The keys rattled as the door into the tier was unlocked. Hanger entered and stepped over to flip on the light switch, putting him directly under Chandler's perch. Chandler brought down the iron with great force onto the back side of Hanger's head. The guard shouted and whirled around to try and defend himself, but the blow had fractured his skull, so his movement quickly became an attempt to stay upright as he grabbed at the cabinet for support. Chandler hit Hanger a second time as he jumped down from the top of the cabinet, dropping the guard to the ground.
Chandler grabbed the bleeding guard's keys and began opening cells in the correction tier. He opened all of the cells in his section except one where the inmate swore off having anything to do with the escape attempt. Most of the other inmates remained in their cells, waiting to see what would happen.
Charles Probaski came out of his cell and collected Hanger's gun. James Allen joined him and searched Hanger's pockets.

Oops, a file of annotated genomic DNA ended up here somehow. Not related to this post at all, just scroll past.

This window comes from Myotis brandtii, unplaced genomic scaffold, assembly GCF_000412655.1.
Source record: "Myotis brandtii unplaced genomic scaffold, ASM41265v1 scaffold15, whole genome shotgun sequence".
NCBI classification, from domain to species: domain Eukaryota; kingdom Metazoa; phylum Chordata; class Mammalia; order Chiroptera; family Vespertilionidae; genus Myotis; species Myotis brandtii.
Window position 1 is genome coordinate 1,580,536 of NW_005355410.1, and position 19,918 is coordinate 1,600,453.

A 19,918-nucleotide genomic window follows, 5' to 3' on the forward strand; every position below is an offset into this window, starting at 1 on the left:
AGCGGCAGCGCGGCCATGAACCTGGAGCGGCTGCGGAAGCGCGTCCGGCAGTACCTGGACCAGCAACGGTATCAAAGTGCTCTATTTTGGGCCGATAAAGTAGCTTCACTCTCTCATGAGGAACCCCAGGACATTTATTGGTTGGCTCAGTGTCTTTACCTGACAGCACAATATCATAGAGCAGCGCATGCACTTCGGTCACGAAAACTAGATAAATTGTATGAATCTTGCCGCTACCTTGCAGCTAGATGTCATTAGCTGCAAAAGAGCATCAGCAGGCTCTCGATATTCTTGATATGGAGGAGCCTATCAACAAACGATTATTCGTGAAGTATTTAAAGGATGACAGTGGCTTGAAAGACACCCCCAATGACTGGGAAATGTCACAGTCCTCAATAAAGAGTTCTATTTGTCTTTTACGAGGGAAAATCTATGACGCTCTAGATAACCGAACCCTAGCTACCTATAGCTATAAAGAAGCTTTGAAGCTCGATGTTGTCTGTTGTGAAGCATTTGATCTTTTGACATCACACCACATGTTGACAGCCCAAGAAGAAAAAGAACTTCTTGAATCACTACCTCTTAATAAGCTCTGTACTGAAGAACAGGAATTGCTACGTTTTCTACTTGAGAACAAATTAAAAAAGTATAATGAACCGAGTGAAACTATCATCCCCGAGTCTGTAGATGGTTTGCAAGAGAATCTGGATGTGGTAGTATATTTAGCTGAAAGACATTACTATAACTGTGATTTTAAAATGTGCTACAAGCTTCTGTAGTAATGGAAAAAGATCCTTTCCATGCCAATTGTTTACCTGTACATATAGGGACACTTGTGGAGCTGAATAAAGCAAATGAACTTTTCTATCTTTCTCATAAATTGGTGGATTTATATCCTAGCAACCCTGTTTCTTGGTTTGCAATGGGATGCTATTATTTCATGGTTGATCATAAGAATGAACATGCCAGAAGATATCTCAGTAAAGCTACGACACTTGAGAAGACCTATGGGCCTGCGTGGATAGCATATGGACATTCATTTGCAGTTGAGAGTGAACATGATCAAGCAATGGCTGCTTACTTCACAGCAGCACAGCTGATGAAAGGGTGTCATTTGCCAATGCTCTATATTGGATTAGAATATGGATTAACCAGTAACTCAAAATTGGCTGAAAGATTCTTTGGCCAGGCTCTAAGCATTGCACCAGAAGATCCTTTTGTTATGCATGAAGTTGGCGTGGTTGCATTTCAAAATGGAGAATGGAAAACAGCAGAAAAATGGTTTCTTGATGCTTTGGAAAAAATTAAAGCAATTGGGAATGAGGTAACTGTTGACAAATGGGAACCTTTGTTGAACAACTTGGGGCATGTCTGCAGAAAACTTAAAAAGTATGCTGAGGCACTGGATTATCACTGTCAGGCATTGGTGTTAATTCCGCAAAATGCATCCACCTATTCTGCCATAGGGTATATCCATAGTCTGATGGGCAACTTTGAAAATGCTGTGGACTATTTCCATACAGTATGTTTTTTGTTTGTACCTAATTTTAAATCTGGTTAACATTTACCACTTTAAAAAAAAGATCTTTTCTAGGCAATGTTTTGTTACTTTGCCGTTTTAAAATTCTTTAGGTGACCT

The inmates might have been in a position to escape into the prison yard, where they would still have to find a way over the 25-feet-tall prison wall. But they were not alone. As the attack unfolded, inmate trustee Ralph Cauthorn, originally from Cleveland, was walking by in the prison yard just northeast of the West Diagonal. The propped-open smoking window had caught his attention as an anomaly, and his senses went on full alert.
Cauthorn heard Hanger's shout and the following scuffle as Chandler attacked him. Cauthorn ran to the nearest door and hit the emergency call button which rang up to the Central Guard Room where Captain J. W. Martin was on duty. Martin immediately called for backup and headed down toward the correction tier while Cauthorn entered the West Diagonal to see what happened.